Corridor G (U.S. Highway 119) runs from Charleston, through the famous Billion Dollar Coalfields in Logan and right into Hatfield & McCoy country at Williamson. History buffs, hikers, and bikers are now using the highway to seek their diversions and feeding growth to a once declining region.
Corridor D (U.S. Highway 50) connects Bridgeport, in the center of the state, to Parkersburg, along the Ohio River. With a new span crossing the Mighty Ohio, one can now travel from central West Virginia to Cincinnati, Ohio on a single highway, thus feeding the economic engines of that region
Corridor H (U.S. Highway 48) extends from Weston in the north central part of the state, to the town of Elkins, and from there to the Virginia border, not far from Washington, D.C. This is the last of the corridors in West Virginia still in progress. Civil War battlefields and the legacies of railroad and timber barons populate the history of this region, and great care had to be given to not disturb these historical sites. So far, 86 miles out of the planned 130 miles have been completed.
With the completion of Corridors L & Q, and the upgrade of Corridor E to become Interstate 68, the Appalachian Corridor System is on track to accomplish for West Virginia all that its creators had planned.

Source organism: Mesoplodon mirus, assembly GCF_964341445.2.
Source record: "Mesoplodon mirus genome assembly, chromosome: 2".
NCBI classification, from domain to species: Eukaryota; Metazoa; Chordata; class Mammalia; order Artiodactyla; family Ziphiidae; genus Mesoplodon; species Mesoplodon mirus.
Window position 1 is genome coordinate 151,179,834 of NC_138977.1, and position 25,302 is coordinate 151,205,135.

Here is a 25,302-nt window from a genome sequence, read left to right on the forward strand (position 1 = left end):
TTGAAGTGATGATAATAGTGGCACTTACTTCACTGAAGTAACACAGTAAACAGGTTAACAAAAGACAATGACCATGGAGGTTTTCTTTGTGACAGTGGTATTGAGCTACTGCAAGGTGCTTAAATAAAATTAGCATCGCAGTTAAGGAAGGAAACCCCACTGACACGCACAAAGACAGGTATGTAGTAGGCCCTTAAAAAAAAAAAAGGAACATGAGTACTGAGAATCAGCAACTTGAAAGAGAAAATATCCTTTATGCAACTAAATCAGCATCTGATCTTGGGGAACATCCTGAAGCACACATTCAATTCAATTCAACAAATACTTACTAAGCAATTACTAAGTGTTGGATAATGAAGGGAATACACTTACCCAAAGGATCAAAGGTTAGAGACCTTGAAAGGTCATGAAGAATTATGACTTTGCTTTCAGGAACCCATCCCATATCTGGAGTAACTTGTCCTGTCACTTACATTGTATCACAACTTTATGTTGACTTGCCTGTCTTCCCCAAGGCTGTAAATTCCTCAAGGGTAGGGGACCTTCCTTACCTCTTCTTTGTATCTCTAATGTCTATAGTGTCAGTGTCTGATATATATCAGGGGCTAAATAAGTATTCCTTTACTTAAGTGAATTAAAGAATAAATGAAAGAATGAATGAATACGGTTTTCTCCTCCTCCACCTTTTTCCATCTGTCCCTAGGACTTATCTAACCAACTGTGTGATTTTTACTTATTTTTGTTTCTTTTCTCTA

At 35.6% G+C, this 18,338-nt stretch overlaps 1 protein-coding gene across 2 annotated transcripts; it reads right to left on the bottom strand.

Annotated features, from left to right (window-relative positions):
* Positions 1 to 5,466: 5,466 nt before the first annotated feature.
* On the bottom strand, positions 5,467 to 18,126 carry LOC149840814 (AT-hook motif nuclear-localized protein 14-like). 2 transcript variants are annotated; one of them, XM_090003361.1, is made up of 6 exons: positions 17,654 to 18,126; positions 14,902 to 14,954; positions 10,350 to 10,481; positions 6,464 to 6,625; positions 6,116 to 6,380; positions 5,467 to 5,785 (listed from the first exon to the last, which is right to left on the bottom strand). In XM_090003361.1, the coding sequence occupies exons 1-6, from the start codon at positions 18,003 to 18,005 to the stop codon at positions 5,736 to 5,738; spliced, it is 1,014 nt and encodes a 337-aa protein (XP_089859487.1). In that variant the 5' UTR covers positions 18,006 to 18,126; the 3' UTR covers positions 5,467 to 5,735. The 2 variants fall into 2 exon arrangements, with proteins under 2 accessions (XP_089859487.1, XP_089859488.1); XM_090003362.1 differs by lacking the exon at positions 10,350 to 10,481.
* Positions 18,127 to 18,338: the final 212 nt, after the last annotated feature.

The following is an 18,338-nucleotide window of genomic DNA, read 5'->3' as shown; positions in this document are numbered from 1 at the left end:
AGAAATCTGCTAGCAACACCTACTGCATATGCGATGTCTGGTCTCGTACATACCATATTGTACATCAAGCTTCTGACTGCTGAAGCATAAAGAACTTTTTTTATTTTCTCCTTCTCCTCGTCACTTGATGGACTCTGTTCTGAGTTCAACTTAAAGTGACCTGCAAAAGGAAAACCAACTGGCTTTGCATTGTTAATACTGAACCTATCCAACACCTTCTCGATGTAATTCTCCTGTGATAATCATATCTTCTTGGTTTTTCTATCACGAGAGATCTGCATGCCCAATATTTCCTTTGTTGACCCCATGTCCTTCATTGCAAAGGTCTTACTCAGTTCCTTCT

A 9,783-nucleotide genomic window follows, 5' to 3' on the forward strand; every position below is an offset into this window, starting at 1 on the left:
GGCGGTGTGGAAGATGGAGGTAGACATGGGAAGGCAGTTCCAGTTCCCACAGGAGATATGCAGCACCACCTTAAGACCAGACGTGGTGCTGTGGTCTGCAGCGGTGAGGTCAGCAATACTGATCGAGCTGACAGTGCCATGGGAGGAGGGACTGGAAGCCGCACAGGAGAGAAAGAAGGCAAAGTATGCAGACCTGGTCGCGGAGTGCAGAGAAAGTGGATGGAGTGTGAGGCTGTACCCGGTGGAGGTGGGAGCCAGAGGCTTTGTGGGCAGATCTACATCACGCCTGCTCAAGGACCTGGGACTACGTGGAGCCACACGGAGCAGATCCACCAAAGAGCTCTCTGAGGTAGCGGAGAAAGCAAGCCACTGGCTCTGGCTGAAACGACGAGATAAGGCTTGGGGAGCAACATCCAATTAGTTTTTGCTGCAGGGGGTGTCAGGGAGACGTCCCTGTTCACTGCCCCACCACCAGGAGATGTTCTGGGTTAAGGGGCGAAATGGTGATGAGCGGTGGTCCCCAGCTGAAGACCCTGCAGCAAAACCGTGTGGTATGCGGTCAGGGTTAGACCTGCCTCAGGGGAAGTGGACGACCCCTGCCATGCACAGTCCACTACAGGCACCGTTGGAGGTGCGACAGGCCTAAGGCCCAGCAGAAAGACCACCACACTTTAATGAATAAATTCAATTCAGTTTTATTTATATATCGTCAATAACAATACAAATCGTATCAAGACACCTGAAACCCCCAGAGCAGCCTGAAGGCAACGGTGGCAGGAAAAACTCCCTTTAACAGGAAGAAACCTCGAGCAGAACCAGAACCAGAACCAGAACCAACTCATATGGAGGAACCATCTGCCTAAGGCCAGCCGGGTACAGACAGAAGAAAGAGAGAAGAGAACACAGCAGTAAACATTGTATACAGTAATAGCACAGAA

Various other highways have been on the fast track to expansion from two lanes to four. As is so typical in West Virginia, they are in historically distinct regions to which great consideration must be given.
Interstate 64 connects the state’s two largest metropolitan areas, Charleston and Huntington, creating what is called the MetroValley. With over 700,000 people in the region, it is a commercial and media focal point. Between the two cities is the collective community of Teays Valley, named for an ancient river that used to run through the area. Bearing the suburbs of the state’s two largest cities, Teays Valley has become a crossroads in the Southeastern part of the state. With traffic running between the busy state capitol in Charleston and thriving Marshall University in Huntington, the area has experienced huge growth that required the expansion of Interstate 64 to six lanes.